A Lifetime Ago.
The Lockheart Residence in the White Mountains.
“Happy birthday to you~” Michelle sang as I covered my face.
“I don’t like all of this attention.” I muttered.
“Happy birthday to you!” Michelle repeated as Richter and Mom joined into the song, “Happy birthday dear Michae-”
“Let him live, kids.” Dad said, elbowing Richter on his left and glancing past Mom to Michelle on his right.
We were all sitting at the kitchen table, eating and singing celebration of my tenth birthday. Mom and Richter had spent all day yesterday preparing a cinnamon-apple pie, and now that it was steaming on the table in front of us and I could smell it, I was sure their efforts would pay off. Dad…may have spent some years as a human now, but cooking anything more complex than fish or steak was a little bit beyond him.
The last time he had tried to cook for me…it went badly. So I was glad that Mom and Richter had taken care of things this time around.
Dad still managed to contribute, however, by grabbing two pints of vanilla ice cream from a brewery some colonies over. (It was our favorite, and Dad being the Great Beast of Light and all meant that he could make the trip in a matter of seconds. It made up a little for his very basic cooking skills.)
“Can I cut it?” I asked.
“Sure thing, big man.” Richter teased, handing me the knife, “Think of it as your first blade.”
“I’ve used a knife before, bro.” I sighed. “Actually…wasn’t there that time I was five and…?”
Mom and Dad froze on the opposite side of the table, very clearly remembering the incident I was talking about. Michelle winced and Richter chuckled lightly before continuing, “How could I forget? You were starting to learn to use your speed. And you had a knife.”
“One of my knives.” Michelle sighed, “Right after I had gotten them. Tsukimono. I think you wanted me to share?”
“They were pretty.” I mumbled.
Richter patted my back for support. “It’s okay, we aren’t mad at you. Well, Dad might be a little bit. He’s the one who had to catch you.”
“I’m not mad.” Dad reassured.
Mom chuckled. “Go ahead and cut the pie, Mikey. It’s okay.” Saiten said.
I nodded and started cutting, dividing the pie into halves, then those halves into halves, and so on, until there were eight pieces.
“Wait,” I said, “There’s something missing.”
My parents raised an eyebrow.
“Mom, can you put something on?” I asked.
She smiled and nodded. “I have just the song in mind.”
Saiten Lockheart pushed away from the table and stood to her full height, moving into the living room to dig through her binder of vinyl albums beneath the TV. Finding one she liked, she pulled it out and moved to the vinyl player on the counter bordering the kitchen and living room. She pulled the record out of the vinyl’s sleeve and gently placed it into the player.
After a few moments of adjustments, the song started playing.
She turned down the volume a bit- so it’d be more of a comfortable background noise- then came back to the table shortly after. Using a pie server, I carefully removed a slice and placed it onto my plate. I then handed the server to my right, to Michelle. As we all started preparing our plates, Richter tilted his head.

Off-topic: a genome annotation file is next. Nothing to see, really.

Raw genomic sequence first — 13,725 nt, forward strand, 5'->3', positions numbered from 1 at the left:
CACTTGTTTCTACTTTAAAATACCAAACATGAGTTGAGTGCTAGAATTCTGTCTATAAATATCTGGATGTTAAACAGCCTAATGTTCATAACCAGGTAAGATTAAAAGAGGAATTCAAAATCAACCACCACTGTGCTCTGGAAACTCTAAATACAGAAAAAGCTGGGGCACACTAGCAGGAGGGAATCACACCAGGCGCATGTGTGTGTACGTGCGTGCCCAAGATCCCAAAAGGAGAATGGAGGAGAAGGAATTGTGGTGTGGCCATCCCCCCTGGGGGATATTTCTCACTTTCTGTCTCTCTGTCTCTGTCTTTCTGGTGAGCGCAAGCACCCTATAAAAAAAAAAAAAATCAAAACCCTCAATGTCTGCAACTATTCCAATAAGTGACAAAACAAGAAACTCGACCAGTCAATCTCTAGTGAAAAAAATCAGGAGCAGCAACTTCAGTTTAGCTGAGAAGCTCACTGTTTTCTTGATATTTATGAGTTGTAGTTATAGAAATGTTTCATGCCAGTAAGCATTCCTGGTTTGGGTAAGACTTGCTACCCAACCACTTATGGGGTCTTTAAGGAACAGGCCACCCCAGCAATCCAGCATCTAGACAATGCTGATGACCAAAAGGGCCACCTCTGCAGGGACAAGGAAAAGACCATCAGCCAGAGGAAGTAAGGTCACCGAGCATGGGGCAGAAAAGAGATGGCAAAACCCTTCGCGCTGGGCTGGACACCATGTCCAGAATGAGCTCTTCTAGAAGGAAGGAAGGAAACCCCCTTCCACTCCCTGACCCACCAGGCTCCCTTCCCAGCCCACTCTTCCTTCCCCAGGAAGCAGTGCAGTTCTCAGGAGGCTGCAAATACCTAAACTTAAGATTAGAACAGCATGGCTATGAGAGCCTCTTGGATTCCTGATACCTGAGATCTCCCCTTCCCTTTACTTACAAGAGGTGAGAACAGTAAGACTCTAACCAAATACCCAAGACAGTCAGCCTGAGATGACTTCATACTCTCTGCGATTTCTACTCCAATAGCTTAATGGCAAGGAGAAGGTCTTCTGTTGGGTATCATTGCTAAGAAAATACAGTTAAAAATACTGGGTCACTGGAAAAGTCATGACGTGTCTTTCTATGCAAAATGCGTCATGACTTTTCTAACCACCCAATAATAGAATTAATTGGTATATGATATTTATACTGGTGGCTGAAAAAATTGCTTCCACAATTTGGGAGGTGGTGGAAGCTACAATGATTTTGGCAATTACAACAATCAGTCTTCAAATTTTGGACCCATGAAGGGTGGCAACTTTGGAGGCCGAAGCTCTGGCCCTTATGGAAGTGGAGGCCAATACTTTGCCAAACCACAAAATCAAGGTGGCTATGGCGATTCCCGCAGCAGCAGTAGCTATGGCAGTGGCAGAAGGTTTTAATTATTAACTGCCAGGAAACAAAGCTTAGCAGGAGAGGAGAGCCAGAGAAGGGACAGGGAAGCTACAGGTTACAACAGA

“This song sounds happy, but it’s actually kind of dark.” He noted.
“You and Mikey loved it growing up.” Mom remarked.
He shrugged. “Fair enough.”
Once the slices of pie and scoops of ice cream were all distributed, we started eating together. Richter shared details of the beginning of his Royal Guard training with Stane, while Michelle talked about her efforts to get into some university where she’d be able pursue her interests in ornithology. Dad didn’t usually have much to talk to us about aside from his times as a Great Beast a hundred years ago, and he stopped talking about it as much once he realized they kind of made him sound like the bad guy.
It was my tenth birthday. The warmth of the house, the sweet spice of the pie, the overpowering vanilla of the ice cream and the laughs and smiles of my family filled me with joy.
But it was a joy I took for granted.
I didn’t know it back then, but this would be the last time that all of us would be together like this. Richter would be leaving for a week tomorrow, and by the time he came back, Dad would be gone and Mom would be dead.
I wish I had known back then. I still think I could have saved them.
My mother started singing along to the song, in a wonderful and airy voice. She was singing for me and, glowing, I smiled back at her.
Season One: Recursion
Episode Fifteen: Inmate 0026
March 22nd, Year P-132.
Colony 1’s Maximum Security Prison, Bedauern.
I woke up in my prison bed once more and sighed, pushing myself into a sitting position.
Across from the foot of my bed and almost touching the bars of my cell was a desk, full of correspondence letters I’d been sent, some books I owned, and a notepad that I had used during my travels to write out plans and the such. For now, these possessions- alongside the Lockheart Family pendant on my neck- were all I was allowed. The bed still sucked, but this was still better than my first few days in Bedauern.